David Cameron nearly choked on his porridge the other day. So did I. That’s because a well-regarded American investigative journalist, Steve Emerson, appearing on Fox TV in the aftermath of the Charlie Hebdo attacks in Paris, said there are areas of Europe—he mentioned the French capital and Birmingham in England—that have been made ‘no go areas’ by their Muslim inhabitants.

The suggestion was that there are so many women in burkhas and mullahs holding shariah courts, that others—presumably non-Muslims, or maybe police—think twice before entering these places.

Times are too prickly to go around making such claims. Perhaps unsettled by the steady advance of his far-right rivals the United Kingdom Independence Party (UKIP), British Prime Minister Cameron responded: “When I heard this, frankly, I choked on my porridge and I thought it must be April Fools Day. This guy is clearly a complete idiot."

Fox and Emerson quickly apologized for having got it wrong but, this being America, it was also clarified – for viewers presumably—that these no-go zones weren’t actually officially demarcated as such. So that’s settled then: Americans and other foreigners are free to travel to Birmingham, a beautiful large city in the middle of England and home to one of the world’s greatest symphony orchestras, without having to wangle a Birmingham visa.

That would have been the end of it—it’s an on-again, off-again debate in the UK—but for the fact that another American then took up the theme and elaborated on it, of all places, in London. This man’s Bobby Jindal, Republican, a Hindu-to-Catholic convert and Louisiana governor. Plus, he’s considering standing for the 2016 US presidential election.

Jindal favours the concept of assimilation, which requires ethnic, religious and other minorities to follow the traditions and values—however abstract or poorly described—of the majority community.

In remarks that would warm the cockles of the far-right UKIP hearts, Jindal told an audience of British lawmakers and others this week that, “In the West, non-assimilationist Muslims establish enclaves and carry out as much of Sharia law as they can without regard for the laws of the democratic countries which provided them a new home."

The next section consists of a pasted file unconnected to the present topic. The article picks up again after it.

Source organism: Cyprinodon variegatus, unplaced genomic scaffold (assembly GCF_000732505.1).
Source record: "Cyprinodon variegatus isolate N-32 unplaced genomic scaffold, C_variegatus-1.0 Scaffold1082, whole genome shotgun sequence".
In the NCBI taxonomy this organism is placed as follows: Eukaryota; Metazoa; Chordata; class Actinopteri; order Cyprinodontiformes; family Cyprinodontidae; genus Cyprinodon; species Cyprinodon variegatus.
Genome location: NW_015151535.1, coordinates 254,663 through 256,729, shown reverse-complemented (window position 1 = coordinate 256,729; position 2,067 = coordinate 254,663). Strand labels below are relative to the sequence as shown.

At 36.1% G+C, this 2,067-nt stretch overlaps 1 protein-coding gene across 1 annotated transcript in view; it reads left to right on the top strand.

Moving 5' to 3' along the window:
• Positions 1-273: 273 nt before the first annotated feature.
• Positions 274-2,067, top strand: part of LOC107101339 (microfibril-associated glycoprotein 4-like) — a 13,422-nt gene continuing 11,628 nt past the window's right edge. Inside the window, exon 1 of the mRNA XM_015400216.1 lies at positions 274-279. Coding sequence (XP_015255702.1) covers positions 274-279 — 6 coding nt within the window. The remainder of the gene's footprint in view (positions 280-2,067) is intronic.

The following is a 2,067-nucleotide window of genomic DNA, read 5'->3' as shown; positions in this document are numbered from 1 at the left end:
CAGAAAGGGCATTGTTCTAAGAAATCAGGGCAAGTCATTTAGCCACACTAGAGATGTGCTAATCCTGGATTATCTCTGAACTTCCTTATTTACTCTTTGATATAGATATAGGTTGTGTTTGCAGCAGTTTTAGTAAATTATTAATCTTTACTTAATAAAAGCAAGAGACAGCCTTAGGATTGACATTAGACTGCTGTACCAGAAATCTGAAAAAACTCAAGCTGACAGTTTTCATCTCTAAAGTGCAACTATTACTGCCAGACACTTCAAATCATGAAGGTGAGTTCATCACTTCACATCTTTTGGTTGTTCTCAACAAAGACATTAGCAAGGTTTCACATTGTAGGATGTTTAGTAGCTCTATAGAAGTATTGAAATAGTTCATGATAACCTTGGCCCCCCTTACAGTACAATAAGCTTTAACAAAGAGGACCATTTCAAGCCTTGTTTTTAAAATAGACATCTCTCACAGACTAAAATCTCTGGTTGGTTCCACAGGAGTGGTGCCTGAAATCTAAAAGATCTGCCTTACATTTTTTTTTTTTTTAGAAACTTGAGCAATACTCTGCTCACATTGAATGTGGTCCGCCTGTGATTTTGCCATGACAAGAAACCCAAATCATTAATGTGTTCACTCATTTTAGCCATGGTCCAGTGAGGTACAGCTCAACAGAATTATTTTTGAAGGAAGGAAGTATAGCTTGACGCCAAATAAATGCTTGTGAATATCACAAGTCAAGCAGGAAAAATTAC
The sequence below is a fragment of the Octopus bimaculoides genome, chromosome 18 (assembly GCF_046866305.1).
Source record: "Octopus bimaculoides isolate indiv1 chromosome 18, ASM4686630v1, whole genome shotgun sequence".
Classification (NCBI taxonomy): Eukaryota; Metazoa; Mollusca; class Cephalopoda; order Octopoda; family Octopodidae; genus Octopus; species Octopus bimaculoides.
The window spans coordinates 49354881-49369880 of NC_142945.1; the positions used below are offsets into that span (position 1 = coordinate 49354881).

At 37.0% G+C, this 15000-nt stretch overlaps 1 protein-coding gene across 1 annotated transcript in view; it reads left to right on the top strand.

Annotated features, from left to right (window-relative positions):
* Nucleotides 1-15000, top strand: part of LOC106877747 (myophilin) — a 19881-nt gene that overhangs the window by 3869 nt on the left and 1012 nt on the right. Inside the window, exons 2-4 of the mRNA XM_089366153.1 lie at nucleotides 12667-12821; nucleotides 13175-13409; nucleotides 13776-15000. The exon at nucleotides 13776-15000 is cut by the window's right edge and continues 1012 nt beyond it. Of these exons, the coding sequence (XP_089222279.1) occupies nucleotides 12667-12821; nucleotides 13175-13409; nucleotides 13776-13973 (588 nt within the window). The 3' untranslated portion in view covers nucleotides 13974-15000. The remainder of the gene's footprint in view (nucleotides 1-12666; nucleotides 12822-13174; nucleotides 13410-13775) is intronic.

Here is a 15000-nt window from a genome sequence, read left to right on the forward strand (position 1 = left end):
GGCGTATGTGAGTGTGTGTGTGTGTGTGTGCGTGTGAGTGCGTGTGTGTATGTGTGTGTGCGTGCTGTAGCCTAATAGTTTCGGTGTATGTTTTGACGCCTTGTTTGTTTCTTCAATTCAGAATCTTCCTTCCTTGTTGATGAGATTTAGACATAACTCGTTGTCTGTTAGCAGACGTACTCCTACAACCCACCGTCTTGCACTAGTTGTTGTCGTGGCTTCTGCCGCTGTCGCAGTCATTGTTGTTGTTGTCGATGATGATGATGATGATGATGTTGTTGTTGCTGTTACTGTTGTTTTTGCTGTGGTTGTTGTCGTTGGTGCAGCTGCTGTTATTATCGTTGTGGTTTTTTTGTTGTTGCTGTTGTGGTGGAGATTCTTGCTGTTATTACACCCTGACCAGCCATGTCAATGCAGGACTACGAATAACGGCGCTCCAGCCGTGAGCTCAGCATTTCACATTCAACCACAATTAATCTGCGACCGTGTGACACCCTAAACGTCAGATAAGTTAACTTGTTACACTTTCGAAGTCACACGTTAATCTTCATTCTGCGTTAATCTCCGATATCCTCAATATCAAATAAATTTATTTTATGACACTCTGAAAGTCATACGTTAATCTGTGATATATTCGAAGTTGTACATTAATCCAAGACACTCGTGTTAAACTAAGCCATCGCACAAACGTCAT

“It is startling to think that any country would allow, even unofficially, for a so called ‘no-go zone.’ The idea that a free country would allow for specific areas of its country to operate in an autonomous way that is not free and is in direct opposition to its laws is hard to fathom," he added. Extracts from his speech were reported by USA Today newspaper ahead of the event.

The remarks were reported widely in the US. A CNN journalist asked him to name these ‘no-go areas’ of England on camera, which Jindal failed to do. And Arsalan Iftikhar, a human rights lawyer, told the pro-Democrat MSNBC channel, “I think Governor Jindal is protesting a bit too much. He might be trying to, you know, scrub some of the brown off his skin as he runs to the right in a Republican presidential exploratory bid."

Iftikhar added in a strongly worded reaction, “I think it’s the worst common denominator of American politics—to marginalize any minority demographic group."

Jindal probably wanted to test public opinion across the pond on an important matter that cuts across—or links if you like—domestic, foreign and security policy, in case he decides to jump into the presidential fray next year. But London reacted not at all.

One reason for that could be international politics: why round on a man who could end up being the most powerful man on the planet? Let’s hear a bit more of his ideas before making up our minds.

Another could be domestic politics: We are less than four months away from a general election in Britain with the campaign heating up unremittingly on immigration, courtesy of UKIP. Anything anyone says can raise temperatures even more.

A third reason is that the British, on the whole, are clearly undecided about the practical uses of assimilation (or integration, as the British call it)—unlike, say, the French, who are very clear that theirs is a modern, secular society, and therefore public displays of religious symbolism are a social anomaly. By public, of course, the French do not mean churches—no one’s about to pull down crosses from the steeple. Rather the emphasis is on personal displays (hijabs and headscarves, for example) in public places.

If anything the British are wary about laying down any social norms, although the merits of tolerance as a social value are emphasized with a degree of consistency by leading figures from all political parties, religions and ethnic groups.

I think the British have got it right, and the French have got it wrong. I also think Jindal was wrong to a) try and frame an important debate in provocative terms, and b) say what he did at this point in time, so soon after the outrageous Paris attacks.

In 2011, after the senseless murder of Indian student Anuj Bidve in Ordsall in the northern town of Salford, I too wrote about ‘no-go areas’ in the UK, but used the phrase in the context of a British government report. This report, published when Gordon Brown was chancellor of the exchequer, included Ordsall in a list of the 20 worst housing estates of Britain. But this list used crime as its indicator – gun culture and drugs rather than sharia courts or headscarves. That made for evidence.

Everyone knows to stay well away from such areas—from anecdotal evidence and lived experience. Blaming religious traditions for unproven boundaries of the mind is plain wrong, especially coming from a leader from the free world.